That disparity helps explain why Mr. Netanyahu has repeatedly failed to forge a coalition government with the opposition leader Yitzhak Herzog, chairman of the center-left Zionist Union.
Israel had multiple national-unity governments through the 1980s, but the prospect today seems remote.
But it is easy to go overboard in this analysis, and to the extent there are different camps with different narratives, they are not necessarily equal or equivalent.
Asher Cohen, a professor at Bar-Ilan University who has specialized in Israeli culture, noted that there was a large political center in Israel, its size increasing at the expense of the shrinking left.
And some of Mr. Kerry’s points, especially making East Jerusalem the capital of a Palestinian state, rankle Israelis across ideological lines, he said.
“Even if Kerry’s remarks were close to their own views, centrists and leftists did not appreciate the one-sidedness of the speech and the asymmetry in the blame assigned to Israel and to the Palestinians,” Mr. Cohen said.
Still, Israel is undergoing significant demographic changes that are fraying the idea of a common Israeli identity.
Jerusalem feels increasingly religious and traditional, quiet during Shabbat when stores and businesses close each week, while Tel Aviv is a bustling, sophisticated center of European-style nightclubs, art galleries and start-ups.
Different sectors in Israeli society have their own neighborhoods, their own community centers, even their own newspapers. There are also separate school systems, one for each of the major sectors.
“Israel is increasingly polarized into different groups that have little to do with one another, despite its tight geography,” said Robert Danin, a former State Department official who worked on Middle East issues.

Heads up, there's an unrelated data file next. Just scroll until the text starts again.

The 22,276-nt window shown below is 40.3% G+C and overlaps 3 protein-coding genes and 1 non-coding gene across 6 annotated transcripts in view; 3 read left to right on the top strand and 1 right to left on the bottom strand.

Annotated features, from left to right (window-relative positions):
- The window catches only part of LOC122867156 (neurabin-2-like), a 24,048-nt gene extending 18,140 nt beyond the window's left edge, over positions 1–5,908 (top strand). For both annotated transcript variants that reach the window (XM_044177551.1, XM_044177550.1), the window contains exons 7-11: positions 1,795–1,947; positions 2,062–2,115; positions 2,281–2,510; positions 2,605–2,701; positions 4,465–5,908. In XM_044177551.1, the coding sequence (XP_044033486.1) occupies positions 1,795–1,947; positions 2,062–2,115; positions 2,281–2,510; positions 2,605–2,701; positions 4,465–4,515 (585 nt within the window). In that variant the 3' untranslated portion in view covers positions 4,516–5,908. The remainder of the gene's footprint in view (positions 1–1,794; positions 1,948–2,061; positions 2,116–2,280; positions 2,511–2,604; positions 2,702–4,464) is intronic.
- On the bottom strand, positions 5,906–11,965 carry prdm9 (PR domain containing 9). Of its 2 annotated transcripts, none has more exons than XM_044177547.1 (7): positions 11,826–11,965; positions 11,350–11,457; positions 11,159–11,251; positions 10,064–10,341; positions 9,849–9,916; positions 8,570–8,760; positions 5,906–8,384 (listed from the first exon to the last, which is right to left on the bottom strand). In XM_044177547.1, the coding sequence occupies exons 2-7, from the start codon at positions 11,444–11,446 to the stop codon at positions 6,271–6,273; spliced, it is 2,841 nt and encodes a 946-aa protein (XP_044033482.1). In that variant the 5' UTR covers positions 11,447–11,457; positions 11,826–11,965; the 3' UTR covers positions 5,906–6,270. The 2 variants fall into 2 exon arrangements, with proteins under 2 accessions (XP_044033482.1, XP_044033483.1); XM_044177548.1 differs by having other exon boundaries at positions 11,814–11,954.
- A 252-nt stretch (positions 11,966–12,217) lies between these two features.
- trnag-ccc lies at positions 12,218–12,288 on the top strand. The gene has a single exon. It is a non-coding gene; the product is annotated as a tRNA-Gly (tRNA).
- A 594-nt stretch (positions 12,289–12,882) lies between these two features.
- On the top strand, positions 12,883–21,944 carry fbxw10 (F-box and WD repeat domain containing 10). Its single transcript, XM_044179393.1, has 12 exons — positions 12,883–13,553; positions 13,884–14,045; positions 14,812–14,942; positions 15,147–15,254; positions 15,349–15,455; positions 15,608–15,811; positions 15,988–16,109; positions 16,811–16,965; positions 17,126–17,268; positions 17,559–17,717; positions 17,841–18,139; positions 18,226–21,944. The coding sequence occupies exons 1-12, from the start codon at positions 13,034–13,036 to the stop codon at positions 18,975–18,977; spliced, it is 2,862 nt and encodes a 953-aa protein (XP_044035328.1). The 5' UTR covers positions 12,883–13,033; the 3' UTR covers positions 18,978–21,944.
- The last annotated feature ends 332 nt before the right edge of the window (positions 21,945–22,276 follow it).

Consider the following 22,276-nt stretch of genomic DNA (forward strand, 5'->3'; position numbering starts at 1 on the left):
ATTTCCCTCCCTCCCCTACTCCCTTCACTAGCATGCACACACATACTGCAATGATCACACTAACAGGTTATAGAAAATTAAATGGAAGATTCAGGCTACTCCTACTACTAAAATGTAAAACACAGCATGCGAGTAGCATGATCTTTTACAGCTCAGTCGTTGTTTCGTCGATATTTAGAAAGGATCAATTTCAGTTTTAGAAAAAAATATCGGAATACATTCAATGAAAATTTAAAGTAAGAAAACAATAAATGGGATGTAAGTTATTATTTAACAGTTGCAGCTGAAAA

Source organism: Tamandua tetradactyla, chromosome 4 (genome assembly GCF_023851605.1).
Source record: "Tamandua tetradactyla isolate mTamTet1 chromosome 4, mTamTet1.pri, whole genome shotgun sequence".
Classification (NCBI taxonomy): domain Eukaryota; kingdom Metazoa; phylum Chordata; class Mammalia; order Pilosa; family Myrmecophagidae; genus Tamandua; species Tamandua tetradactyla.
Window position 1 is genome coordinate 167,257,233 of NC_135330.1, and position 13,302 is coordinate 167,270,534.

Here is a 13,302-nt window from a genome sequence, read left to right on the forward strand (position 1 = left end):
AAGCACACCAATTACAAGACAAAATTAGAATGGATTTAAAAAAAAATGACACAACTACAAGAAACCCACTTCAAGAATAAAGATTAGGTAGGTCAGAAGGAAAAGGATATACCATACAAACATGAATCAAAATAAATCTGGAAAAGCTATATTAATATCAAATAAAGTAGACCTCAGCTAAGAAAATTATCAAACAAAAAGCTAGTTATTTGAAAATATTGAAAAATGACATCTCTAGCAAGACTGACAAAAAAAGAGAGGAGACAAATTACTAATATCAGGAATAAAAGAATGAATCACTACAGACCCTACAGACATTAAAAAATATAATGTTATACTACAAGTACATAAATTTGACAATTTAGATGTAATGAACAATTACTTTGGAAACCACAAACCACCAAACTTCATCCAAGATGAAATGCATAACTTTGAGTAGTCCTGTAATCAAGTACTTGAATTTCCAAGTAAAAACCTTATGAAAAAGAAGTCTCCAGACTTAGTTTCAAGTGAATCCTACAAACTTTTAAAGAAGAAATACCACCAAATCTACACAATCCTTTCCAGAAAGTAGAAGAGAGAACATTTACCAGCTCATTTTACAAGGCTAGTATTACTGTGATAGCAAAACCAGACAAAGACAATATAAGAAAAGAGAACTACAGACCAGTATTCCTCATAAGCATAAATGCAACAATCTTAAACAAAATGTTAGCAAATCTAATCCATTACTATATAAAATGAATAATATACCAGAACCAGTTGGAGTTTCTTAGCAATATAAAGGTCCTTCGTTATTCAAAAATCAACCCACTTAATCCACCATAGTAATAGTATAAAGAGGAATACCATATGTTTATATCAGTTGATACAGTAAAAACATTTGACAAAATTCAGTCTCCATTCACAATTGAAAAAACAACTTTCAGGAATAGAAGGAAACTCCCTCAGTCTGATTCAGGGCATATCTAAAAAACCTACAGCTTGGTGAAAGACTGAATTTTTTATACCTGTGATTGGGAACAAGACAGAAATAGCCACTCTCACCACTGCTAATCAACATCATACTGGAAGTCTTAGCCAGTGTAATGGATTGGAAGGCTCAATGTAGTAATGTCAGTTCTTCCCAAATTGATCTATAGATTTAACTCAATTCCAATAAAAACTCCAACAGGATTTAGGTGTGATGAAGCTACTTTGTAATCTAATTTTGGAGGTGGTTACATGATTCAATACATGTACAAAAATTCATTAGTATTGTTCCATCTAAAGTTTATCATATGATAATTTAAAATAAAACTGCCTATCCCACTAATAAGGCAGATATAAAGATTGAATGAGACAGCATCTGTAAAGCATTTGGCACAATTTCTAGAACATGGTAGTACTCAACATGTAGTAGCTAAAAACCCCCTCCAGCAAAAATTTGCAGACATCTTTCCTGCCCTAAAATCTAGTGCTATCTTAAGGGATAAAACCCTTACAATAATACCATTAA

President Reuven Rivlin highlighted the changing Israeli society in a speech last year. Many Israelis, he said, still think of their country as consisting of a large secular Zionist majority with three minority groups: Arabs, ultra-Orthodox Jews and a national religious community more akin to Modern Orthodox in American terms.
But today, he noted, “the reality has totally changed.” He noted that about 38 percent of first-grade classes in Israel were secular Jews while about a quarter were Arabs, close to a quarter were ultra-Orthodox and about 15 percent were national religious.
“The demographic processes that are restructuring or redesigning the shape of Israeli society have, in fact, created a new Israeli order — a reality in which there is no longer a clear majority, nor clear minority groups,” Mr. Rivlin said, just “tribes,” as he called them.
A study by the Pew Research Center this year showed that Israeli Jews live within their own separate worlds.
Most secular Israeli Jews thought democratic principles should take precedence over Jewish law on questions like marriage, while most ultra-Orthodox Jews thought the other way around.
Roughly a third of those surveyed thought settlements hurt Israeli security, another third thought they helped and the rest said they made no difference.
Amid this division is an uncertain future. Mr. Rivlin has urged bridging the gaps and bringing Israelis together. That did not happen in 2016.
So when Mr. Rivlin offered his annual New Year’s message on Thursday, his optimism was tempered. He hoped 2017 would be known as the “year of mutual respect.”